Miksa’s 12-year reign was later remembered rather dimly, but in reality, the decisions made during the reign of the “strange emperor” largely determined the future of Hungary and the Central European region. The emperor followed Ferdinand’s policy of a kingdom divided into three parts, and in 1565-67 he started a new war with Transylvania for the northeastern counties of the Kingdom of Hungary.
Young Maximilian, the son of Emperor Ferdinand I
After the victories of Miksa’s commander Lazarus of Schwendi, a new general headquarters was established in Tiszántúl, and the organization of the Chamber of Szepes made the financial administration of the eastern part of the country and the supply of the outlying border castles more efficient. However, the successes against Transylvania contrasted sharply with the ineffectiveness of the Viennese court in 1566, when Suleiman I (r. 1520-1566) took Gyula and Szigetvár in the last campaign of his life; many judge the reign of Miksa on the basis of these failures, although many historians claim the king had no realistic chance of holding these remote fortresses.
You can read more about General Schwendi here:
Lazarus von Schwendi (1522-1583)
Thus, even if we condemn the monarch’s risk-averse behavior, some historians otherwise evaluate his strategy positively, since it was this consideration that led to the conclusion of the Treaty of Drinápoly in 1568 and the Treaty of Speyer in 1570 with János Zsigmond (as king elect, 1540-1570). Others, however, are not so forgiving of his policies. Read my essay about the plight of the kingdom, “between two pagans”:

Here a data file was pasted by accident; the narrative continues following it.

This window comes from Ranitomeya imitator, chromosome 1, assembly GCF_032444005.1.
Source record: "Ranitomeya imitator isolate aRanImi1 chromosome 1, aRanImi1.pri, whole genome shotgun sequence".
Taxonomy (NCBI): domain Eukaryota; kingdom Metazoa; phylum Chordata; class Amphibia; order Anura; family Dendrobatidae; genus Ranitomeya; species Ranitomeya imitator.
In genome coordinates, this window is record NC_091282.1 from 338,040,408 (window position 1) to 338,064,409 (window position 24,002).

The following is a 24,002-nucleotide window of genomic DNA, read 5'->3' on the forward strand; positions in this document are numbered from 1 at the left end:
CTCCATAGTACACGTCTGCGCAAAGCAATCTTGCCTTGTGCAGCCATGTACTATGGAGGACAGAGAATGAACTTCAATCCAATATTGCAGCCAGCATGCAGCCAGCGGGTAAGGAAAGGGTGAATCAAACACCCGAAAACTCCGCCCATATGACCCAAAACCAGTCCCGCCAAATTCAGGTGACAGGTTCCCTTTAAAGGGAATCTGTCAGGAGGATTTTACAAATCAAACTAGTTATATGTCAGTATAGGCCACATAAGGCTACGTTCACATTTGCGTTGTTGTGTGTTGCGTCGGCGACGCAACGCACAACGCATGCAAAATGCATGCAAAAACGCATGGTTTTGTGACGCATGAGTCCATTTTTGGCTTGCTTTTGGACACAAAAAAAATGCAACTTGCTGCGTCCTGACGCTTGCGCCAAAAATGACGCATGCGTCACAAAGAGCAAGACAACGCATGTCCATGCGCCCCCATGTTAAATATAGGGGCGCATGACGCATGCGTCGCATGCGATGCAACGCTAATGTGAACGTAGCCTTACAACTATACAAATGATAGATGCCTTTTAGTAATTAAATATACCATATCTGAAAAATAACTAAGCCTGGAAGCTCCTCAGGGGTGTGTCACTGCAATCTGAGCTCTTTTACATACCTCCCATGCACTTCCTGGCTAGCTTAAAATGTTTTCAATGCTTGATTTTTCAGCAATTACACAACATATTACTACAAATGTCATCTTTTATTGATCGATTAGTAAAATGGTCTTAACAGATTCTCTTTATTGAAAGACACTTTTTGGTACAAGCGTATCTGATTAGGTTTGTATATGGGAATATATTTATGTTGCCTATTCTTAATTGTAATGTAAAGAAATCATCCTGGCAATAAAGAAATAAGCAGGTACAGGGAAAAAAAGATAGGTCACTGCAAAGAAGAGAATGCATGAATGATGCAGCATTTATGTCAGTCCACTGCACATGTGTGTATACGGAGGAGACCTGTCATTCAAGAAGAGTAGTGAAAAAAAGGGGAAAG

As a result of these two treaties, the Danube basin entered a period of truce that lasted more than two decades and brought prosperity to both Transylvania and the Kingdom of Hungary. In the eastern Transylvanian Principality, however, Miksa’s will did not prevail in the end, for after the death of János Zsigmond, power was seized by Báthory István (r. 1571-1586), who later – in 1575 – defeated the Habsburg monarch in the competition for the Polish throne.
The sword of Miksa (Photo: René Hanke)
During the 12 years of his reign, Miksa’s strategy was therefore to avoid unnecessary risks and to secure opportunities for peaceful development, a strategy that was closely in line with the policy of the late King Ferdinand I. Similarly, because of the troubled relations with the Spanish Habsburg branch, the emperor and king stayed away from the Mediterranean war against the Turks led by Philip II (r. 1556-1598), in which the Ottomans were severely defeated at Lepanto in 1571.
The coin minted by Miksa in 1565
Miksa’s religious tolerance, in addition to creating relative calm, won him the favor of his subjects, although his figure, along with his kingdom, later faded from Hungarian memory. After he died in 1576, the monarch was succeeded on the imperial thrones of Hungary, Bohemia, and the Holy Roman Empire by his son Rudolf (reigned 1576-1508).
King Miksa and his family
/Source: Rubicon/